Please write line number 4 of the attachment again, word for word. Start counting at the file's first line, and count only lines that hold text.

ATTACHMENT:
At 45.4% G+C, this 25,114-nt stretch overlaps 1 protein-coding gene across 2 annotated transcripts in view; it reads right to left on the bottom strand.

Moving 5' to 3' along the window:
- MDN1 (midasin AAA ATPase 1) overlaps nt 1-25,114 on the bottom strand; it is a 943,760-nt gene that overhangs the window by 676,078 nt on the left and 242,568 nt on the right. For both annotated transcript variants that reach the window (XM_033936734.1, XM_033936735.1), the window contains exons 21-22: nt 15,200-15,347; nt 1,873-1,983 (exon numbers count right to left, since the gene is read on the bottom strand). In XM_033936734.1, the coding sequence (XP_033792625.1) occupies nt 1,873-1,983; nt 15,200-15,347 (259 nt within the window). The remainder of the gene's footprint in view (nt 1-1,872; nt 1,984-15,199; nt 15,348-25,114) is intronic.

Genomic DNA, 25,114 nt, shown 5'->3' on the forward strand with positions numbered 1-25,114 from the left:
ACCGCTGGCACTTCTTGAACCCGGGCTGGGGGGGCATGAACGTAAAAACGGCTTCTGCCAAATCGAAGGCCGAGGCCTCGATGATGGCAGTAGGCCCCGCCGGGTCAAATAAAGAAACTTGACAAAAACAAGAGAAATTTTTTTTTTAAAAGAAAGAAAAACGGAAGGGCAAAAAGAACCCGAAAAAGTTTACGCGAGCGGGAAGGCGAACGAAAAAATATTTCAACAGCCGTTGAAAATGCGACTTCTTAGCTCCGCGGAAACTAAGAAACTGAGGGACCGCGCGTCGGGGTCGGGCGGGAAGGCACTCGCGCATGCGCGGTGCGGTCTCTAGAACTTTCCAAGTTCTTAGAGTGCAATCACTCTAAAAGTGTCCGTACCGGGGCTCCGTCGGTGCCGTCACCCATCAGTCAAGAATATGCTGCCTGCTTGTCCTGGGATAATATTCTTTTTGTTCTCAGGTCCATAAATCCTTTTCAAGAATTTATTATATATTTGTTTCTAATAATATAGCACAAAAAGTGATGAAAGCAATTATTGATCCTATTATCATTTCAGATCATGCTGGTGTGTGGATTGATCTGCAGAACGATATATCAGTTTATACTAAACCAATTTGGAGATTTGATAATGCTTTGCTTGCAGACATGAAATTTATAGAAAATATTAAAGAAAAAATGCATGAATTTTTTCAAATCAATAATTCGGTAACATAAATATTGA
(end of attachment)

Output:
Genomic DNA, 25,114 nt, shown 5'->3' on the forward strand with positions numbered 1-25,114 from the left: